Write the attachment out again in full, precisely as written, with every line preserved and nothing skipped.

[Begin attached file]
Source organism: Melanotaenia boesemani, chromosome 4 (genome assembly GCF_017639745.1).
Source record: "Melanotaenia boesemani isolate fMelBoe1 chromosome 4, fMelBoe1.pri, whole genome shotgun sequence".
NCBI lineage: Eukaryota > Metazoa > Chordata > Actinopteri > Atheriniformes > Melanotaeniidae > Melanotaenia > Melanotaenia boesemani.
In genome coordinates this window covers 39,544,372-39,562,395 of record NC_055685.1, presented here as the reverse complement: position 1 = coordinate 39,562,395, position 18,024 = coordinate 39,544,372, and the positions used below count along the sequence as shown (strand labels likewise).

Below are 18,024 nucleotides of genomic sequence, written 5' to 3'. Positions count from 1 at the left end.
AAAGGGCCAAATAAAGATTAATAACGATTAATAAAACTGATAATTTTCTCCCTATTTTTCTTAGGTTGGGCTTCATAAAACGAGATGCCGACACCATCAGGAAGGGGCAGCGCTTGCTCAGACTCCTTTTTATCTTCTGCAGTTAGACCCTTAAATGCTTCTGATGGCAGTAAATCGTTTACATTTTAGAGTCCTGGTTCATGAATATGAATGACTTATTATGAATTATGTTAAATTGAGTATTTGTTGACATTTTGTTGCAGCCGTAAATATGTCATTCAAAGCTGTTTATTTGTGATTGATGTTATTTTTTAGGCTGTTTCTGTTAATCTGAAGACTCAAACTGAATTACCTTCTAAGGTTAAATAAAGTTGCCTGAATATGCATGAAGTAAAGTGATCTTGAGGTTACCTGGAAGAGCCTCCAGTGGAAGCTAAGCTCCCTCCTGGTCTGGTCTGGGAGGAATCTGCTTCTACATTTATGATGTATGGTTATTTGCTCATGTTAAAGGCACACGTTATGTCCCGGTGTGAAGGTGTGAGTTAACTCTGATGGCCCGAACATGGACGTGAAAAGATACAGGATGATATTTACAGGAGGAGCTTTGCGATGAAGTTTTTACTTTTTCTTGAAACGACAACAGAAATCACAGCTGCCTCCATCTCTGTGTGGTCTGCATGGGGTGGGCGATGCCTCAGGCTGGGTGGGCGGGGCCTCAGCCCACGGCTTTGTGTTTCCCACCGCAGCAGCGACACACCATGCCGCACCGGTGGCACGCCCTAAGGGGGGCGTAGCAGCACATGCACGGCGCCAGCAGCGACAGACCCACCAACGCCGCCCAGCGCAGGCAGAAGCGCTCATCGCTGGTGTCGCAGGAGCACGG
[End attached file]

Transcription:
Source organism: Melanotaenia boesemani, chromosome 4 (genome assembly GCF_017639745.1).
Source record: "Melanotaenia boesemani isolate fMelBoe1 chromosome 4, fMelBoe1.pri, whole genome shotgun sequence".
NCBI lineage: Eukaryota > Metazoa > Chordata > Actinopteri > Atheriniformes > Melanotaeniidae > Melanotaenia > Melanotaenia boesemani.
In genome coordinates this window covers 39,544,372-39,562,395 of record NC_055685.1, presented here as the reverse complement: position 1 = coordinate 39,562,395, position 18,024 = coordinate 39,544,372, and the positions used below count along the sequence as shown (strand labels likewise).

Below are 18,024 nucleotides of genomic sequence, written 5' to 3'. Positions count from 1 at the left end.
AAAGGGCCAAATAAAGATTAATAACGATTAATAAAACTGATAATTTTCTCCCTATTTTTCTTAGGTTGGGCTTCATAAAACGAGATGCCGACACCATCAGGAAGGGGCAGCGCTTGCTCAGACTCCTTTTTATCTTCTGCAGTTAGACCCTTAAATGCTTCTGATGGCAGTAAATCGTTTACATTTTAGAGTCCTGGTTCATGAATATGAATGACTTATTATGAATTATGTTAAATTGAGTATTTGTTGACATTTTGTTGCAGCCGTAAATATGTCATTCAAAGCTGTTTATTTGTGATTGATGTTATTTTTTAGGCTGTTTCTGTTAATCTGAAGACTCAAACTGAATTACCTTCTAAGGTTAAATAAAGTTGCCTGAATATGCATGAAGTAAAGTGATCTTGAGGTTACCTGGAAGAGCCTCCAGTGGAAGCTAAGCTCCCTCCTGGTCTGGTCTGGGAGGAATCTGCTTCTACATTTATGATGTATGGTTATTTGCTCATGTTAAAGGCACACGTTATGTCCCGGTGTGAAGGTGTGAGTTAACTCTGATGGCCCGAACATGGACGTGAAAAGATACAGGATGATATTTACAGGAGGAGCTTTGCGATGAAGTTTTTACTTTTTCTTGAAACGACAACAGAAATCACAGCTGCCTCCATCTCTGTGTGGTCTGCATGGGGTGGGCGATGCCTCAGGCTGGGTGGGCGGGGCCTCAGCCCACGGCTTTGTGTTTCCCACCGCAGCAGCGACACACCATGCCGCACCGGTGGCACGCCCTAAGGGGGGCGTAGCAGCACATGCACGGCGCCAGCAGCGACAGACCCACCAACGCCGCCCAGCGCAGGCAGAAGCGCTCATCGCTGGTGTCGCAGGAGCACGG